Abstract 1069: Does a Higher Serum 25(OH) Vitamin D Level Predict Lower Blood Pressure in Post-menopausal Women? Prospective Data From the Women’s Health Initiative
BACKGROUND Some animal and human studies suggest that vitamin D supplementation may lower blood pressure (BP), and a large prospective study found that the risk of incident hypertension (HTN) was inversely related to plasma levels of 25(OH) vitamin D. Accordingly, we studied the relation between baseline levels of 25(OH) vitamin D and changes in BP in postmenopausal women enrolled in the Women’s Health Initiative (WHI).
METHODS - Baseline serum vitamin D levels were measured in 4867 participants in 2 nested case-control studies in the WHI calcium/vitamin D trial. Vitamin D quartiles (<34.4, 34.4–47.6, 47.7–64.6 and ≥64.7 nmol/L) were created based on the levels in the combined control groups. Treatment for HTN was determined by self-report supplemented by periodic medication inventories, and HTN at baseline was defined as BP ≥140/90 or treatment with antihypertensive medication. BP was measured annually by trained technicians using a standard protocol. Change in BP was determined using linear repeated measures regression modeling, adjusting for potential confounders.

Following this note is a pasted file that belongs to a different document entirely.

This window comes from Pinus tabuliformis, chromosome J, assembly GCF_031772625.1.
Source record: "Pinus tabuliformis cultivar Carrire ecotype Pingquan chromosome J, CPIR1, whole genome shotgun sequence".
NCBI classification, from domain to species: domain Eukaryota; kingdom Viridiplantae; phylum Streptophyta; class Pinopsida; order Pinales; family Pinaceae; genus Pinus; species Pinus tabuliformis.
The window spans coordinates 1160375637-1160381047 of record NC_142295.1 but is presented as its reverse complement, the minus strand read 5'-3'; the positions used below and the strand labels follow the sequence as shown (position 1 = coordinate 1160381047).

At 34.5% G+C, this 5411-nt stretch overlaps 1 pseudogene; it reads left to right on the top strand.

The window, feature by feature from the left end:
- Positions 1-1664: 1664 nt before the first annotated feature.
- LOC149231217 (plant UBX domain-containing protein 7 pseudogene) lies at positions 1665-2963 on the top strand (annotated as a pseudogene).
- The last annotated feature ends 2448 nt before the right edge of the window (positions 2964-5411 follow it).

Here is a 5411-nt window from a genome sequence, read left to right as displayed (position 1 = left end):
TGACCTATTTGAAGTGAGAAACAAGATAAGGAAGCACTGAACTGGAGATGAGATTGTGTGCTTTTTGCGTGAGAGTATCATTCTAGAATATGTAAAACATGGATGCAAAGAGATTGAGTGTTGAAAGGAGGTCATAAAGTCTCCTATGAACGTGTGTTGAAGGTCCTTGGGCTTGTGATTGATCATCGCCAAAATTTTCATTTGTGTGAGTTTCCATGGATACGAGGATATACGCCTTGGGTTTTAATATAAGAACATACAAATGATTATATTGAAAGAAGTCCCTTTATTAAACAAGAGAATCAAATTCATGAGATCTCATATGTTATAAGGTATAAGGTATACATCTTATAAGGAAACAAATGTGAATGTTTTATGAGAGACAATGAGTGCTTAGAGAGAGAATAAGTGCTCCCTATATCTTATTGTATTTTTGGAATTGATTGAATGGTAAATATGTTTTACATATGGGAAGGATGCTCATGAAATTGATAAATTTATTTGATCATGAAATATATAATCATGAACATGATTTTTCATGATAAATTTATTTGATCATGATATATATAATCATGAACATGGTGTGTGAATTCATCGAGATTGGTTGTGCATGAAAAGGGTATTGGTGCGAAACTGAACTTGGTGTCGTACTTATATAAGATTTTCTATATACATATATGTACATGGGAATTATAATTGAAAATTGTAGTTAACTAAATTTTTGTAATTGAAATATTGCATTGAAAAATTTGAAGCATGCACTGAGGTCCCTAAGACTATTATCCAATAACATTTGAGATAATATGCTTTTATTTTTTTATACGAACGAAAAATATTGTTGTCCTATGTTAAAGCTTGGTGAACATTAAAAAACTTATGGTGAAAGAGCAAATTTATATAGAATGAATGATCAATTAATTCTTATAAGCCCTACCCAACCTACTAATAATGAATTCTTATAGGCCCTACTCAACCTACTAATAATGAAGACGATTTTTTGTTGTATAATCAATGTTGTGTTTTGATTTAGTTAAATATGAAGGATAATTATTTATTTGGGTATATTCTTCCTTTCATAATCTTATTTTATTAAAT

RESULTS At baseline, the mean age was 66±7 years, mean BP was 127/74 mm Hg, and 49% of the participants had hypertension. Over a median follow-up time of 7 years, there were no significant differences in the mean change over time in systolic BP (figure⇓) or diastolic BP by quartile of serum 25(OH) vitamin D. Similar results were seen in stratified analyses of women with and without HTN at baseline, and in women who were never or ever treated with antihypertensive medication.
CONCLUSIONS In postmenopausal women, there was no association of the level of 25(OH) vitamin D with change in BP over 7 years of follow-up.